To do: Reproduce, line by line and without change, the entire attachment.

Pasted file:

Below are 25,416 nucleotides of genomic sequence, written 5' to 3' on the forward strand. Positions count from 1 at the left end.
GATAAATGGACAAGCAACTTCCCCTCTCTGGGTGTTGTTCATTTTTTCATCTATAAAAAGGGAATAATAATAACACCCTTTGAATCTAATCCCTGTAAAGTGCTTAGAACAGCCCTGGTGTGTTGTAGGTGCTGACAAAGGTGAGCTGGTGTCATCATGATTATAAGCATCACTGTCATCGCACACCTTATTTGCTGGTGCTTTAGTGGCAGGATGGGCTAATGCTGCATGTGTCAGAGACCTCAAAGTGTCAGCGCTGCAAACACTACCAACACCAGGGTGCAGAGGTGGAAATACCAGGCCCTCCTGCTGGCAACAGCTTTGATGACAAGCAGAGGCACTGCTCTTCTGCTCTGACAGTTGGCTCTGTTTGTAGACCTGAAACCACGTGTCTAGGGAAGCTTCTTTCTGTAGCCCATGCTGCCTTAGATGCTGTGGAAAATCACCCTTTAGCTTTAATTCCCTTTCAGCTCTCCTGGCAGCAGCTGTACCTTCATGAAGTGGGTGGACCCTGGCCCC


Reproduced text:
Below are 25,416 nucleotides of genomic sequence, written 5' to 3' on the forward strand. Positions count from 1 at the left end.
GATAAATGGACAAGCAACTTCCCCTCTCTGGGTGTTGTTCATTTTTTCATCTATAAAAAGGGAATAATAATAACACCCTTTGAATCTAATCCCTGTAAAGTGCTTAGAACAGCCCTGGTGTGTTGTAGGTGCTGACAAAGGTGAGCTGGTGTCATCATGATTATAAGCATCACTGTCATCGCACACCTTATTTGCTGGTGCTTTAGTGGCAGGATGGGCTAATGCTGCATGTGTCAGAGACCTCAAAGTGTCAGCGCTGCAAACACTACCAACACCAGGGTGCAGAGGTGGAAATACCAGGCCCTCCTGCTGGCAACAGCTTTGATGACAAGCAGAGGCACTGCTCTTCTGCTCTGACAGTTGGCTCTGTTTGTAGACCTGAAACCACGTGTCTAGGGAAGCTTCTTTCTGTAGCCCATGCTGCCTTAGATGCTGTGGAAAATCACCCTTTAGCTTTAATTCCCTTTCAGCTCTCCTGGCAGCAGCTGTACCTTCATGAAGTGGGTGGACCCTGGCCCC